Sunday, 18 March 2012

What is the Theory of Everything? (Part 2): String Theory

Part two of our series on the Theory of Everything, click here for the first. String theory is one of the leading candidates for a theory of everything, but what actually is it? And, what is the answer to the age old question, how long is a piece of string?

This week, we were very lucky to be able to go and see theoretical physicist at Imperial College, London, Dr. Toby Wiseman, do a talk called "Black Holes, The Big Bang, Quantum Mechanics and String Theory". He talked about general relativity, which he lectures about on a regular basis, and quantum physics, which led onto String Theory. It was a fascinating talk and we had the pleasure of being able to go to lunch with him afterwards, along with some others that attended the talk. So, what is String Theory? And no, it isn't that kind of String Theory!

We have talked about particle physics before. In the post we talked about the particles in the standard model, one of our most advanced particle theories at the moment. I described these particles as "fundamental"in the sense that they can not be broken down any further. Conventionally they are thought of points. And as a point they have no width, length or depth. These points can move about through space-time, and have properties like charge and spin, but that is all. At its most basic level, String Theory states that these particles are not just points, but instead strings. These strings have a length, 10 x 10-35m, which is also know as the planck length, but no width. Because they are no longer points, these strings can do more than just move through space-time, they can oscillate. However, because they are so small, these strings still appear to be point particles. The different properties of the string's oscillation changes what properties the particle has, and therefore, which particle it is.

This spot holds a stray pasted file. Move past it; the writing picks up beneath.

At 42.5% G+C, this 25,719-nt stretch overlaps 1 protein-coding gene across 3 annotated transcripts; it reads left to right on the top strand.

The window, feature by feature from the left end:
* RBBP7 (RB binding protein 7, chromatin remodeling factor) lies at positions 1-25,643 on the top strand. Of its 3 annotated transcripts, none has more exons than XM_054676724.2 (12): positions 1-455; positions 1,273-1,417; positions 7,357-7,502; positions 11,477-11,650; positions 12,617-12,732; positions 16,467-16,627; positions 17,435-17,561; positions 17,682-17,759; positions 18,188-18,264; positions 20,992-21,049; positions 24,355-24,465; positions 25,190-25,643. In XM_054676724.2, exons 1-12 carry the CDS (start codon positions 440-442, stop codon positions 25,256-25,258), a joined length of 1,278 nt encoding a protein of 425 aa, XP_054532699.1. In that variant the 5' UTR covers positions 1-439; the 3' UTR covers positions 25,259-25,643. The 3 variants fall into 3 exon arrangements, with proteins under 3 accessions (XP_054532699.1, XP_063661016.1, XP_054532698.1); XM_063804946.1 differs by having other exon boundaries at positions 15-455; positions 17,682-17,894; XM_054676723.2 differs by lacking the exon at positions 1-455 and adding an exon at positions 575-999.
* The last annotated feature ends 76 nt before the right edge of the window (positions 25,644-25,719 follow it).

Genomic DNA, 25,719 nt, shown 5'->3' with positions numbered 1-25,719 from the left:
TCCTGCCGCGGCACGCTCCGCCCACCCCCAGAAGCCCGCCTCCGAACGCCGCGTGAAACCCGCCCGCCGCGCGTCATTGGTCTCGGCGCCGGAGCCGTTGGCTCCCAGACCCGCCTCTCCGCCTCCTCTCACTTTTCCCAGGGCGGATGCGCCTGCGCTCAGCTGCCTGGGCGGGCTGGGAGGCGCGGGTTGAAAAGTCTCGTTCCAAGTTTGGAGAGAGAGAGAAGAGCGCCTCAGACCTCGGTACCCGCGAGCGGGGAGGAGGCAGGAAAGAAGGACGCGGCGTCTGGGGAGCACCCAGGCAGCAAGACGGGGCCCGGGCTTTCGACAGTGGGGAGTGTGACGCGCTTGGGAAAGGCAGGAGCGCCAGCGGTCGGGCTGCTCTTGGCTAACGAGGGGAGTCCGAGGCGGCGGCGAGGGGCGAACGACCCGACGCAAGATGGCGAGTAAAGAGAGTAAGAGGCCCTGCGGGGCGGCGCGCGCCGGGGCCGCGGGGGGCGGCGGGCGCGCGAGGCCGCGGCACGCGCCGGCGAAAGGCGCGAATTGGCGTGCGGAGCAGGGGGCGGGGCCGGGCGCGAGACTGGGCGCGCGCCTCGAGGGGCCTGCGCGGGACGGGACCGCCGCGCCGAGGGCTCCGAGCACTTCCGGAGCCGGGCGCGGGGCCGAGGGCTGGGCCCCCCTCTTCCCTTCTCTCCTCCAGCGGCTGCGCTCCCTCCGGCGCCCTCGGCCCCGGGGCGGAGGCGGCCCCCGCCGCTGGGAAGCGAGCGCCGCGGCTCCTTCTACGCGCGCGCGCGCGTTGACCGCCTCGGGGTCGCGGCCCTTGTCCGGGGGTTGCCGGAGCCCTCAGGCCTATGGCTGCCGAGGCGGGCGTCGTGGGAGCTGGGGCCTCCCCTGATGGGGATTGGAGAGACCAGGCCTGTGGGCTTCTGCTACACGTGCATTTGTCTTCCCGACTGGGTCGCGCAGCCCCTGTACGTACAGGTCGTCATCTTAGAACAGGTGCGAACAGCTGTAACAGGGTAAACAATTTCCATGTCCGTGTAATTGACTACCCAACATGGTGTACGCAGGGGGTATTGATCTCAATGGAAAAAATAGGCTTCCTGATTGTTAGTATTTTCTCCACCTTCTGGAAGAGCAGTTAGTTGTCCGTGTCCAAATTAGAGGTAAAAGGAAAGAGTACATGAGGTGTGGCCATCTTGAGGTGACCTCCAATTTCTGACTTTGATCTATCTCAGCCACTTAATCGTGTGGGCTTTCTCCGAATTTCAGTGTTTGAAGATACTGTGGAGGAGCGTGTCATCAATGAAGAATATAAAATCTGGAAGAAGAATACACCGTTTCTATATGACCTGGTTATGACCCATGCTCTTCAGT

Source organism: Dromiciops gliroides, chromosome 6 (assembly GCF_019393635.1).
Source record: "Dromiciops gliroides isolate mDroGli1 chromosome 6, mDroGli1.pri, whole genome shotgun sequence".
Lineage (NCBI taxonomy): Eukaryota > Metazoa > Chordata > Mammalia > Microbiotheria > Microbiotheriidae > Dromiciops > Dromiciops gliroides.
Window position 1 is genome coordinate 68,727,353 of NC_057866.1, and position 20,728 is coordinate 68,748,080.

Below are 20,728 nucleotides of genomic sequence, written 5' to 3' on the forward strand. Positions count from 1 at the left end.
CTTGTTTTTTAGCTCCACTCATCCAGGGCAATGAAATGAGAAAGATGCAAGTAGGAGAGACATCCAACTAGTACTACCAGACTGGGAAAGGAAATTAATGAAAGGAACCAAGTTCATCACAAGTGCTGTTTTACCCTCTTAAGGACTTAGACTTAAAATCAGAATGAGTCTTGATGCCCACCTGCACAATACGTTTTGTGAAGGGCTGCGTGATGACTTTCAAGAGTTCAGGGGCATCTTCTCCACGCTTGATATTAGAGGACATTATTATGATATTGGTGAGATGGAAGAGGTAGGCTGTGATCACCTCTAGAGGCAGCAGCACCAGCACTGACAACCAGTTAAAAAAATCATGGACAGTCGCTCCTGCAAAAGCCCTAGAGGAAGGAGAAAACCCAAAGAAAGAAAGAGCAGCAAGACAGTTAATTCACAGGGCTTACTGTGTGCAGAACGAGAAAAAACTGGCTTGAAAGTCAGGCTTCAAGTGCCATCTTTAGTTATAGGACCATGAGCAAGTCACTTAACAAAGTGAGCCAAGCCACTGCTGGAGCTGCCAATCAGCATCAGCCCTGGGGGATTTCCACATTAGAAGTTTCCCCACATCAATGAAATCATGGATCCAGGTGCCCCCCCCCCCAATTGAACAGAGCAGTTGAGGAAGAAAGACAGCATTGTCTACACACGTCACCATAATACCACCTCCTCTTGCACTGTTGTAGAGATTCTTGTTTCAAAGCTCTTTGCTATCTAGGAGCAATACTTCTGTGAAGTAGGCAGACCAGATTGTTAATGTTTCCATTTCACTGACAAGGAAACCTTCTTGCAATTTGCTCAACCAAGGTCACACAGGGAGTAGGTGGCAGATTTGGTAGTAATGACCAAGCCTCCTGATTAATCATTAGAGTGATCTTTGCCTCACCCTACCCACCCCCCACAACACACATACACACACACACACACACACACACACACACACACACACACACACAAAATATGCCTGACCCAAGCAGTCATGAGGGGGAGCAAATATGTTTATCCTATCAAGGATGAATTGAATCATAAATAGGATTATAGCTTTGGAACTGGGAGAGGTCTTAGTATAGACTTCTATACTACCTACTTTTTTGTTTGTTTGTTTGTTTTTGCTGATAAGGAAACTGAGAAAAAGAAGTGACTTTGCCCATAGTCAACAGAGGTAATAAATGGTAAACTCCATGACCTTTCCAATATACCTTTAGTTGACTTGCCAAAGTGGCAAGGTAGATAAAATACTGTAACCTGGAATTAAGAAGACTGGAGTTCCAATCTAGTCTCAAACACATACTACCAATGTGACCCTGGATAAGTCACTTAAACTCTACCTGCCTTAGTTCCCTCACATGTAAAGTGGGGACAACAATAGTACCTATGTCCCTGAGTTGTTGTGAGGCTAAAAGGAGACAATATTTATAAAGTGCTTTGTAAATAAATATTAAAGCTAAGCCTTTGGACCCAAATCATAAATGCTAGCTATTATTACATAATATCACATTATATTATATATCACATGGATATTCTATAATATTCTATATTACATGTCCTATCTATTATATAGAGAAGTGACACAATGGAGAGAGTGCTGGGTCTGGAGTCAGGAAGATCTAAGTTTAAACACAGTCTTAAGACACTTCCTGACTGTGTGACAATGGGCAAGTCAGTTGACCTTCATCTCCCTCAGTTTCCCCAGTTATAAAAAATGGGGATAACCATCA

So what is the importance of this? Well firstly, lets look a little into a bit of quantum mechanics. When electromagnetism and gravity were first described by physicists, both equations were similar in one way. Both the gravitational force and electromagnetic force were inversely proportional to the distance between the two objects. However, when physicists started to consider these forces at a very small scale, with point particles, they had to deal with distances of zero between the particles, and therefore infinite forces. Quantum mechanics lead to a solution to this for electromagnetism, based on the uncertainty principle, in that we can never know where a particle is exactly and so there isn't a proper singularity when the distance is 0. However, this couldn't work for gravity, as gravity was no longer described with the Newtonian equation, but instead by Einstein's theory of relativity. Gravity could not be adapted to fit in with this, as we have talked about in the first part of this series, but this is where String Theory becomes relevant. Unlike in quantum field theory, String Theory requires a force of gravity. String theory appears to be able to describe almost everything very well. So how do these come about? Well lets continue with our  quantum mechanics. When we describe interactions between particles, we use Feynman diagrams.
A Feynman Diagram showing the decay of a proton to a neutron through the weak force. One of the down quarks (D) decays to an up quark (U) by emitting a W- boson (W-) which then becomes a antielectron neutrino (Anti-Ve) and a electron (e-).
Feynman diagrams show each particle as a line. At the part were two lines intersect, there is some sort of interaction, and the wavy lines are the bosons that carry these interactions. All the particles move along a axis of time. The other axis is that of space. Quantum theory leads to problems, there are infinities that arise when you try to think about interactions in this way, and it is this that leads to what we saw before with the inability to integrate gravity. However, when using String Theory, we can replace these lines with cylinders: